In a boon for small business (SMB) banking, Redwood Bank has teamed up with Insignis Cash Solutions to offer savings accounts to Insignis’ SMBs through the Insignis Cash Platform, according to a press release. As of mid-February, clients of Insignis can put funds into a Redwood Bank savings account, which will offer competitive interest rates, and provide greater protection eligibility when depositing funds via the platform.
“Our banking panel is carefully selected so that we can offer clients a well-rounded product offering that we know will give them exceptional service,” said Paul Richards, chairman of Insignis. “To be able to offer a wider variety of rates to our [SMB] and charity clients is welcome. We’re looking forward to working with Redwood Bank.”
Gary Wilkinson, CEO and Co-founder of Redwood Bank, echoed that sentiment.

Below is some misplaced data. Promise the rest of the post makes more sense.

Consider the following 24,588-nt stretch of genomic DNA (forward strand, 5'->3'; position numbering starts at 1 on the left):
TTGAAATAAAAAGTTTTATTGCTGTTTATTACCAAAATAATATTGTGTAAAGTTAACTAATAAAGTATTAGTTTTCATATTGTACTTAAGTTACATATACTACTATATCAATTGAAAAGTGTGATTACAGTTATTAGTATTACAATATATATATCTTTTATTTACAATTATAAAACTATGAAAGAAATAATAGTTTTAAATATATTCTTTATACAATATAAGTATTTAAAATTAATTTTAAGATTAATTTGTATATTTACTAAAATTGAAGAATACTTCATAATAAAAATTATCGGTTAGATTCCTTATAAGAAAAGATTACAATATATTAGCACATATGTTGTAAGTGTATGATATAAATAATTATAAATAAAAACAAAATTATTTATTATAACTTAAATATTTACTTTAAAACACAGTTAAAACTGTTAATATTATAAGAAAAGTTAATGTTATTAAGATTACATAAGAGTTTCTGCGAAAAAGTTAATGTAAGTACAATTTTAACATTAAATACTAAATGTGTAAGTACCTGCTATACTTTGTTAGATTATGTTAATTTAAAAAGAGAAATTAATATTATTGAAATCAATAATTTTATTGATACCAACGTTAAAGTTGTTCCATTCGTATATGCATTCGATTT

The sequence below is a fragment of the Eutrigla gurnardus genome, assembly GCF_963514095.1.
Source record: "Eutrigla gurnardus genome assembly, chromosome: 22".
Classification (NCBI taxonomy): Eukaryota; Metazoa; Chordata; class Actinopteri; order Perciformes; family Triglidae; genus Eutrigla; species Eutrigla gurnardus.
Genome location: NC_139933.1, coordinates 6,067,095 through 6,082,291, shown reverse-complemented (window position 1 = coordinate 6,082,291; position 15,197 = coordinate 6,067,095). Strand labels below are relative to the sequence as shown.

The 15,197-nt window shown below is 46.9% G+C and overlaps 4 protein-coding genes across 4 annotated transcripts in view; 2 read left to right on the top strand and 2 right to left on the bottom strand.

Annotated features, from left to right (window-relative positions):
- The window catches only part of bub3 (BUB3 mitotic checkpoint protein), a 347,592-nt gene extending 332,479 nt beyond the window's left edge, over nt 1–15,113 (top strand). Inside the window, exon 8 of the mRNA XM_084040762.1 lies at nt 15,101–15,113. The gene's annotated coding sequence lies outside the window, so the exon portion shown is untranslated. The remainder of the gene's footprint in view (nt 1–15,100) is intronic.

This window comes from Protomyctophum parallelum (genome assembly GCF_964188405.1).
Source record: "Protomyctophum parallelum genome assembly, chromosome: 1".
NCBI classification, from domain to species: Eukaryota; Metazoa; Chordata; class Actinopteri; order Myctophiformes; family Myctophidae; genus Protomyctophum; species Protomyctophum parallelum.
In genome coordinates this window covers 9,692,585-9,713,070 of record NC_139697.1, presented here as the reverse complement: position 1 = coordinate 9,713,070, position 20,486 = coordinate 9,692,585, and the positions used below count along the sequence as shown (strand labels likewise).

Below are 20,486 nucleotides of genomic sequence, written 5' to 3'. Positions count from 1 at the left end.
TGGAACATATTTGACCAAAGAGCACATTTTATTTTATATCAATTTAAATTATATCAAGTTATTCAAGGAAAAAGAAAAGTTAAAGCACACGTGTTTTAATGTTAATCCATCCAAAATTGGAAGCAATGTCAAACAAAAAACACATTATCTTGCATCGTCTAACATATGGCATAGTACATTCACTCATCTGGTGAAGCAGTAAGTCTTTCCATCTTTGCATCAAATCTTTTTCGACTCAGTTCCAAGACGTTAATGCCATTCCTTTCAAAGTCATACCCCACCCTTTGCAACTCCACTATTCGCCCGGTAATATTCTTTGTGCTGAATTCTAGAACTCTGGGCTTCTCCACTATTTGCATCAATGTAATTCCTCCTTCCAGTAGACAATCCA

“We are passionate about supporting British [SMB] businesses and charities, helping them navigate the ever-changing financial and business landscape. We pride ourselves on exceeding customer expectations, and we’re proud to be providing a service to Insignis clients, who we hope and expect will see the value in investing in Redwood Bank,” he said.
In other small business banking news, rising Know Your Customer (KYC) and other risk mitigation regulations have pushed the ecosphere into a closer look at digital identity technology, a market that is expected to hit $12.8 billion in valuation by 2024.
Even though technology continues to progress, and automation improves via the adoption of digital technologies, traditional identity verification tools are still widely used. Knowledge-based authentication (KBA) tools, which include security questions and passwords, are still just as common as they were a decade ago.
However, some smaller firms want to start using other forms of identification besides KBA, even though it’s difficult to move away from such tools. At the time, Nav Co-founder and Chief Legal & Compliance Officer Caton Hanson said that KBA has serious shortcomings, but it’s important to cover all bases.
“You can’t be negligent in trying to verify or determine the authenticity of users before they access consumer credit,” Hanson said.